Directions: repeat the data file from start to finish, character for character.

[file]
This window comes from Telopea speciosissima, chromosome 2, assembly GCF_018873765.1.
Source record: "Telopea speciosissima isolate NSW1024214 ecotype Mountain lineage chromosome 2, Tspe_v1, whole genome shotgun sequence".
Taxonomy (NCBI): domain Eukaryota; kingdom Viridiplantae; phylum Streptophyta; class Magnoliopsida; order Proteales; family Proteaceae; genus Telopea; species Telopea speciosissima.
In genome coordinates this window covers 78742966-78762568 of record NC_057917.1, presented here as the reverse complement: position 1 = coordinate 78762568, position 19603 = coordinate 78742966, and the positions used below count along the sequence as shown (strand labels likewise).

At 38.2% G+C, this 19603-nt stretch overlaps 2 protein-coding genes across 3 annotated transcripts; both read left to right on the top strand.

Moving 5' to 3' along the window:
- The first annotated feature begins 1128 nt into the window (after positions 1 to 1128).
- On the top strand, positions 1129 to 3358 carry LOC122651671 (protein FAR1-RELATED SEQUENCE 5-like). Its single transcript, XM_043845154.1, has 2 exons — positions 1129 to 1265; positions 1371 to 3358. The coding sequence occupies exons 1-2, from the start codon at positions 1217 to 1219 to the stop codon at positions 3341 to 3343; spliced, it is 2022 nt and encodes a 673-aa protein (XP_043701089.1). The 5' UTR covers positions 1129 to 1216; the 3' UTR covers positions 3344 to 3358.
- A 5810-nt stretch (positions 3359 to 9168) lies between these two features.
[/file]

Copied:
This window comes from Telopea speciosissima, chromosome 2, assembly GCF_018873765.1.
Source record: "Telopea speciosissima isolate NSW1024214 ecotype Mountain lineage chromosome 2, Tspe_v1, whole genome shotgun sequence".
Taxonomy (NCBI): domain Eukaryota; kingdom Viridiplantae; phylum Streptophyta; class Magnoliopsida; order Proteales; family Proteaceae; genus Telopea; species Telopea speciosissima.
In genome coordinates this window covers 78742966-78762568 of record NC_057917.1, presented here as the reverse complement: position 1 = coordinate 78762568, position 19603 = coordinate 78742966, and the positions used below count along the sequence as shown (strand labels likewise).

At 38.2% G+C, this 19603-nt stretch overlaps 2 protein-coding genes across 3 annotated transcripts; both read left to right on the top strand.

Moving 5' to 3' along the window:
- The first annotated feature begins 1128 nt into the window (after positions 1 to 1128).
- On the top strand, positions 1129 to 3358 carry LOC122651671 (protein FAR1-RELATED SEQUENCE 5-like). Its single transcript, XM_043845154.1, has 2 exons — positions 1129 to 1265; positions 1371 to 3358. The coding sequence occupies exons 1-2, from the start codon at positions 1217 to 1219 to the stop codon at positions 3341 to 3343; spliced, it is 2022 nt and encodes a 673-aa protein (XP_043701089.1). The 5' UTR covers positions 1129 to 1216; the 3' UTR covers positions 3344 to 3358.
- A 5810-nt stretch (positions 3359 to 9168) lies between these two features.